I think I'll skip the whole "it's been so long since I've blogged" cliche and just get to some little updates that I thought I'd share about. As of today, my winter holiday has started. *Yeay!* I was juuuust done with my final winter paper today & I can finally function like a normal person. So done with those sleepless nights for now ;)
InshaAllah, next week, I'll be travelling to two countries in Europe. I don't plan on disclosing the name of the countries yet, let alone the specific places. Let me know if you can guess where I'll be going this time :)
Alhamdulillah, as of now, I'm halfway through third year and I can officially conclude that it has been by far, the most interesting and challenging phase that I've ever been through in med school. I can honestly say that it's really different compared to the first two years of med school. This is the year where I began to be exposed to more and more clinical skills that I never thought I could have learnt and performed.
I have always been amazed by how medical practitioners draw blood from people's veins, and how they set up IV drips for patients. I'm proud to say that I can do those things already... but on dummies, for now. Hahaha. I have always wanted to witness a surgery live (and believe me, I witnessed tonnes; from colonoscopies to gynaecology exploratory surgeries, to even a random cataract surgery!). I even had the chance to intubate (to place a tube into a person's body part, esp trachea for ventilation into) a REAL patient in the surgery room, TWICE. And the list keeps going on.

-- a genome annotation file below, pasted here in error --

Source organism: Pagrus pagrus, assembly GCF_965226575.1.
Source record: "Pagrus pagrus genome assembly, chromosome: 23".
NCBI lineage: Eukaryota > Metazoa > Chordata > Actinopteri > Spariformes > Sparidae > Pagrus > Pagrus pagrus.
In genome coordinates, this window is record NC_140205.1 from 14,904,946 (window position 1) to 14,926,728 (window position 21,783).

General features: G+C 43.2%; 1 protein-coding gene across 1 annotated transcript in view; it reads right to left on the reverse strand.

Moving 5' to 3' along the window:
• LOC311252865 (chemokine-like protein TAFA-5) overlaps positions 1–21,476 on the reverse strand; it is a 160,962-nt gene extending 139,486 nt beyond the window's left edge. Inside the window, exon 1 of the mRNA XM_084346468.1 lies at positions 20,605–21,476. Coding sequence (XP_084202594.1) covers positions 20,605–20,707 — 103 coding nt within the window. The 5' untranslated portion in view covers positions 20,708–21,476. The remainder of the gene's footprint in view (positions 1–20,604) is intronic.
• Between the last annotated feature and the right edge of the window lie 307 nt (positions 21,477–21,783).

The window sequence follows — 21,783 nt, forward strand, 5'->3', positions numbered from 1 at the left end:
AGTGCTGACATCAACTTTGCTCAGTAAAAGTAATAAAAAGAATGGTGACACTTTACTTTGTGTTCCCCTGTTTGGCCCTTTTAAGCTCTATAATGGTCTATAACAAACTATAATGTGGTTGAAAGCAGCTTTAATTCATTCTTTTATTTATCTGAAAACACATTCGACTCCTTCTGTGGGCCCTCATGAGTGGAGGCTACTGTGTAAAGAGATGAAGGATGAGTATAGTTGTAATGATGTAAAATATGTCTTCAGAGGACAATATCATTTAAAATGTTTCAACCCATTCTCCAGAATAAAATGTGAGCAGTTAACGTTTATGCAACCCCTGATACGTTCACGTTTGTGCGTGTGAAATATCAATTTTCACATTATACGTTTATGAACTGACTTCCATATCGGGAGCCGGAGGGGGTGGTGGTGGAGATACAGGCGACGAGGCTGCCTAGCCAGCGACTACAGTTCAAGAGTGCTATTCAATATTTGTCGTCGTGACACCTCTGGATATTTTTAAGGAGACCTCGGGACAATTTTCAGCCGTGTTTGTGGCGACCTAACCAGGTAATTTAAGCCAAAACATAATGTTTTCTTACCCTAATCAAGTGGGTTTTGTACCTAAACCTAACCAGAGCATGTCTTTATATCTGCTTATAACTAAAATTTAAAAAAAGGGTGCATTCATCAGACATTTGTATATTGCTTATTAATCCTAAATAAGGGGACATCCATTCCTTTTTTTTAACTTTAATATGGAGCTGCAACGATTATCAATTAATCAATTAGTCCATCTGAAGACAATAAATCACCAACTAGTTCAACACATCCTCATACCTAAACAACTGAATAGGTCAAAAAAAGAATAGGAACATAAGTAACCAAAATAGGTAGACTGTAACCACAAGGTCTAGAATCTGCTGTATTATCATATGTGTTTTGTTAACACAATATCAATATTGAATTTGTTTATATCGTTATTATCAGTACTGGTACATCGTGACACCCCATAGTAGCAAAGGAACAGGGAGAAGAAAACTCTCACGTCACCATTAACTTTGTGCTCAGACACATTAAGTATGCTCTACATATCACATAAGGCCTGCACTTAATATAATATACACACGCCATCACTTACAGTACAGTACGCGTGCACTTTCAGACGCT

Any medical student probably realises that history taking and performing examinations are probably the two most important skills in a clinical setting. History taking in medicine is basically gathering information about a patient's complaint and the rest of the patient's data in a systematic manner. In the first two years in med school, I can almost guarantee you that most of us learn by somewhat memorizing the steps included for the skills rather than actually understanding why a question is asked or why a particular examination is performed. It felt impossible to take a history from a patient without occasionally getting lost in the middle of going through the "SOCRATES" elements of pain assessment. To me personally, listening to a patient's heart beat was merely an act of putting the stethoscope on one's chest and pretending that I actually heard the heart beat :p
However, progressing into third year, I find that after multiple times of being "forced" by fellow consultants into taking a systematic history of patients in less than 6 minutes, a med student's skills can only get better and better. I honestly reckon that the "pressure" element present in the real hospital setting is a painful yet effective way of really learning. Listening to heart sounds isn't just a show anymore. I'm learning to listen to murmurs and different variations of heart sounds and timings. I never thought I would actually get to digest these intricate details but I'm actually learning and I'm so grateful for that. It's no wonder that studying medicine takes a long time. There's a lot to learn and there will always be something new to learn every day :)
Okay, so that's all that I feel like sharing in my blog tonight. I just feel that it's good to keep an account of my milestones so that I could go back to it and see how far I've gone from that point onwards. Also, I bet I made millions of grammatical errors in this post so I hope I didn't infuriate any grammar nazis out there lol.
Anyway, I just thought I'd point out that I'm on Instagram, Twitter and Facebook more often than I am on my blog, so if you have any inquiries, you can reach me at one of those platforms for a prompt reply :)